Our first priority, therefore, should be to gather the data necessary to answer these questions as quickly and accurately as possible. Once we have the answers, the issue of "essential" vs. "non-essential" activities will likely disappear. Instead, we will be able to ask the question, "what set of restrictions makes a particular activity--whether essential or non-essential--under a particular set of circumstances acceptably low-risk for infection? For example, shopping--whether for essential groceries or non-essential fashion apparel--is presumably reasonably safe under the right set of conditions, and once we have determined those conditions, we should apply them equally to all retail environments. The same can be said of other activities, whether recreational, commercial, social or political. (It's of course possible that for some previously popular activities, a reasonably safe set of conditions simply doesn't exist. But one hopes that that set of activities is fairly small.)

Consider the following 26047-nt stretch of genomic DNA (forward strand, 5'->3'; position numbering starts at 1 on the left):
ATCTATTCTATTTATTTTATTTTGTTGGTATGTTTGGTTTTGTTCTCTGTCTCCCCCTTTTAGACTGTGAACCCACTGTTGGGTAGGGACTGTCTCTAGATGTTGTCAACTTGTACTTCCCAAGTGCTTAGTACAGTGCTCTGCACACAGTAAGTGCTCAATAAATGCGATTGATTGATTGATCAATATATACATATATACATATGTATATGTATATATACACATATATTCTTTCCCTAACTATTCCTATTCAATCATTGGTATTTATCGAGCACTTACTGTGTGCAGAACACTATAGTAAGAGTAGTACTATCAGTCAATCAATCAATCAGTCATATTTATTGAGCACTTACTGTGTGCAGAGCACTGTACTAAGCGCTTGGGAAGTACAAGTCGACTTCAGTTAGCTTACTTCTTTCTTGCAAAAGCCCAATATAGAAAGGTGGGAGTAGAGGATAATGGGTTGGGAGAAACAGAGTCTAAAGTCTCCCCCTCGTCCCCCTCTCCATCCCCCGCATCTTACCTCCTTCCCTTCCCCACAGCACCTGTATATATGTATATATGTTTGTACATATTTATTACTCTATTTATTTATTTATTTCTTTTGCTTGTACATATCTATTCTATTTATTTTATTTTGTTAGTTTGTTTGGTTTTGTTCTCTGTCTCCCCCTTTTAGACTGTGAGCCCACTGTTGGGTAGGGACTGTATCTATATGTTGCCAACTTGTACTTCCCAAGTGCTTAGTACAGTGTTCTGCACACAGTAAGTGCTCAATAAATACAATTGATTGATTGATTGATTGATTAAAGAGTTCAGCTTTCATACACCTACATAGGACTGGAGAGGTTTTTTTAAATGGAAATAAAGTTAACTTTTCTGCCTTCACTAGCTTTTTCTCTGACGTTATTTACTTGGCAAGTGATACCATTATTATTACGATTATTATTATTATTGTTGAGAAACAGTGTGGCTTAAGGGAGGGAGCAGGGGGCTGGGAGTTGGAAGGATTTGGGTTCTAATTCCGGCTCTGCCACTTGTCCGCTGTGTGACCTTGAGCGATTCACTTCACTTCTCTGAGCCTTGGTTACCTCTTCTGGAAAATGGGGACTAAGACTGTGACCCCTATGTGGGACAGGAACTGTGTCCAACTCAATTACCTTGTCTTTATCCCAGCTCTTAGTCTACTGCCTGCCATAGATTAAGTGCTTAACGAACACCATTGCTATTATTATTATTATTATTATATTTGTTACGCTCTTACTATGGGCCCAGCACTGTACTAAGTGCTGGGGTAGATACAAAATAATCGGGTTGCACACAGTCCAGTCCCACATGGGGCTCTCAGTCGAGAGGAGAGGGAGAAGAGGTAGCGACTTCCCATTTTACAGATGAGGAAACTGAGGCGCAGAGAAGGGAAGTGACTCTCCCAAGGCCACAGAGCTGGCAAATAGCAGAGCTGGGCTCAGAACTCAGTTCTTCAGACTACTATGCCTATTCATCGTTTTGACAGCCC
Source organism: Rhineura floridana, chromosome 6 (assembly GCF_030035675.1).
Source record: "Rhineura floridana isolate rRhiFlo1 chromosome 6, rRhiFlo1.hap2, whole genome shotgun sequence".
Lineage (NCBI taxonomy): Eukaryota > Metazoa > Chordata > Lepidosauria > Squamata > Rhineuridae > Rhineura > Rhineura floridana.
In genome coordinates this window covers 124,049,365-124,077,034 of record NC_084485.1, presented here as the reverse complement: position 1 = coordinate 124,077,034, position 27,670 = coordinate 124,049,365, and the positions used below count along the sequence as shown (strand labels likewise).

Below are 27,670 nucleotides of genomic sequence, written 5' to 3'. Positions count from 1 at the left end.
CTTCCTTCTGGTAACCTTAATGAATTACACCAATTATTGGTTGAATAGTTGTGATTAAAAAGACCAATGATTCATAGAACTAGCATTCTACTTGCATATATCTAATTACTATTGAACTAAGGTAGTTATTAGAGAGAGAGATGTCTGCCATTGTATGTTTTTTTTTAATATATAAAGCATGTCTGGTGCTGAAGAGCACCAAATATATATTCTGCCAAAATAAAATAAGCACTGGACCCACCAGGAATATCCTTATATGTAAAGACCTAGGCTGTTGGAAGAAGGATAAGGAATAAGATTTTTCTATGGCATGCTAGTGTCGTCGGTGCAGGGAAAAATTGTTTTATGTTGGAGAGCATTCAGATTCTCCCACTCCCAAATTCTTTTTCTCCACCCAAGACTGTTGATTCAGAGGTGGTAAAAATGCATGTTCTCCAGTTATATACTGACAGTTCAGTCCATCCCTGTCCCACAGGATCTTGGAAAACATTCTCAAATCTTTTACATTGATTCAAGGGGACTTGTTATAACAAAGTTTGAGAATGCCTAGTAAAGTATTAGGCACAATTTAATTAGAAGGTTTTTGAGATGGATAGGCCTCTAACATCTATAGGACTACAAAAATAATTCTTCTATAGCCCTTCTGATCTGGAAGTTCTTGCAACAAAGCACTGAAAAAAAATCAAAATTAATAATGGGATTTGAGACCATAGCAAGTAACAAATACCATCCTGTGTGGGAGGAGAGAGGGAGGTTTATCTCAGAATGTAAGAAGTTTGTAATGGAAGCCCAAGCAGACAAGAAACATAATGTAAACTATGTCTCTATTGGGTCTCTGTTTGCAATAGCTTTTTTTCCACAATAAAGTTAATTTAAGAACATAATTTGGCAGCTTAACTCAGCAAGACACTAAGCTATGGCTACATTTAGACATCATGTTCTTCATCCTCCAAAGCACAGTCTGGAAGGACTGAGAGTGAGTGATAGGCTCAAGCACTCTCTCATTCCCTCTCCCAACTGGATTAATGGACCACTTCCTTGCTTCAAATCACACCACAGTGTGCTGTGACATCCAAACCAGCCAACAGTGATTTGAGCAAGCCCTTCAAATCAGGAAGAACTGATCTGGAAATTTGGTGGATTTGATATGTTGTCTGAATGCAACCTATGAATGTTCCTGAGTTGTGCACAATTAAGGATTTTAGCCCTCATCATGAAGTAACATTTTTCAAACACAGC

Perhaps more importantly, approaching the issue in these terms is likely to mitigate a lot of the raucous political and social conflict surrounding it. Right now, discussions about how and when to "open up" are dominated by loud, belligerent and largely ignorant voices, because more reasonable ones have little in the way of concrete proposals or supporting evidence to back them up. Armed with a set of specific, transparent and scientifically supported policies, though--rather than a pair of vague, broad options--the reasonable voices might actually have a fighting chance.
Saturday, April 11, 2020
Saturday, March 14, 2020
Tuesday, December 31, 2019